You and your partner have both been to a mediation information and assessment meeting (MIAM) and you both agree that you want to try to reach a settlement in your case, perhaps about finances or children. Your mediator may suggest that shuttle mediation is the best way to do this.

In shuttle mediation, you and your partner stay in separate rooms while the mediator meets with each of you separately. The mediator then “shuttles” between you to help you come up with solutions. This can take longer than if you were in the same room together, because the mediator has to communicate back and forth between you. Shuttle mediation can be done face to face, or you can also do it online with everyone communicating through the mediator.

Whether you’re having a shuttle mediation or a joint mediation, your mediator will still discuss the issues that need to be resolved and will work with you to find a solution that works for both of you. Depending on the situation, your mediator may be able to talk with you about your emotions and feelings as well. This can be useful because it may make it easier for you to discuss your views on the issues and how to resolve them.

In a recent study on shuttle mediation, parents who were able to discuss their parenting arrangements with each other in mediation felt safer and less fearful than those who did not do so. They were also more satisfied with the outcome of their mediation. The researchers highlighted that it was important to ensure that safety protocols were in place when using shuttle mediation where there had been a history of domestic violence.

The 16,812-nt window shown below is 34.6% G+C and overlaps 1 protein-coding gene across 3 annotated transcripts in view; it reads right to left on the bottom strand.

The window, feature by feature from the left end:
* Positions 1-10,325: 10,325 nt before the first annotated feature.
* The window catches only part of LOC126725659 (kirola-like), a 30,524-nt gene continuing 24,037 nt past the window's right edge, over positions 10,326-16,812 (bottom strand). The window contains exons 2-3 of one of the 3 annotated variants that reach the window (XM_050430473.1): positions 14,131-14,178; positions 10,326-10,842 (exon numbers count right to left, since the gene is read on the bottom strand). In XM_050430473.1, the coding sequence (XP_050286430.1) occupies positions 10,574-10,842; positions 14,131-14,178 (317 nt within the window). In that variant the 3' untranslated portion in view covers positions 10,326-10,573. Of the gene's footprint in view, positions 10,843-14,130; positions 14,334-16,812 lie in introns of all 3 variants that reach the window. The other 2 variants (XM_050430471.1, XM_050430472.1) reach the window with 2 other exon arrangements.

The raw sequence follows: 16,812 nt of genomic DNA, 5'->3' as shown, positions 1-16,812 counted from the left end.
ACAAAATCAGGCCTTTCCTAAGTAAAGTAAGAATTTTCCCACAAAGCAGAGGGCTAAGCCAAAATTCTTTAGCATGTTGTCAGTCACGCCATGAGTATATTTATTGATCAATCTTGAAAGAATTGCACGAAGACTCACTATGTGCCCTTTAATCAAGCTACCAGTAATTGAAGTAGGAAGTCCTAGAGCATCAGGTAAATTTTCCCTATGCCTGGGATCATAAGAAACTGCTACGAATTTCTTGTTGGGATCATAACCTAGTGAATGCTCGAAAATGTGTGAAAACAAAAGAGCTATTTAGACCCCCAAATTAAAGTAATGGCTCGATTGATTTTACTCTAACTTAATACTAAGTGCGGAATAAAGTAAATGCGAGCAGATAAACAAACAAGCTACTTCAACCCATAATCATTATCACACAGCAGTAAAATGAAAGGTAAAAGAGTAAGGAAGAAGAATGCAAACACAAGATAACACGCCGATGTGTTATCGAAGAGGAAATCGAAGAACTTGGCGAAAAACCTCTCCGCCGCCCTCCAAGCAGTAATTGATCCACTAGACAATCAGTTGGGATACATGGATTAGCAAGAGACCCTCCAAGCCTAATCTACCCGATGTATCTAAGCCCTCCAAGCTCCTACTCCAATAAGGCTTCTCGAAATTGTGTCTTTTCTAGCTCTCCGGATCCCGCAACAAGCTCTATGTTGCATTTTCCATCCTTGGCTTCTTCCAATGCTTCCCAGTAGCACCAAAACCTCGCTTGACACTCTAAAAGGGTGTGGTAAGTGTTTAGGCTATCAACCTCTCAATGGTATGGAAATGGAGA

However, the mediator should always be mindful that they cannot guarantee that their participants’ emotional states will not interfere with their ability to mediate. In a case where one participant’s emotions may be so high that they are unhelpful, the mediator should still provide feedback to the spouses individually about their positions in an attempt to steer them away from untenable positions and towards compromises that a judge would likely approve. This may require the mediator to paraphrase and summarise the information they are hearing from each of the spouses.

The researchers concluded that even in cases where there was no history of domestic violence, shuttle mediation can be effective, provided that the participants follow safety protocols and are not putting themselves at risk. Moreover, they recommend that future studies investigate whether there are ways to improve the quality of communication in mediation using techniques other than face to face meetings.

Ultimately, it’s essential that you and your partner discuss the options for how you wish to conduct your mediation with your mediator at your MIAM appointment. They can then advise you of the best way to move forward, which might include both joint and shuttle mediation, or other ways of reaching a solution. If you have any questions about the process, feel free to get in touch. shuttle mediation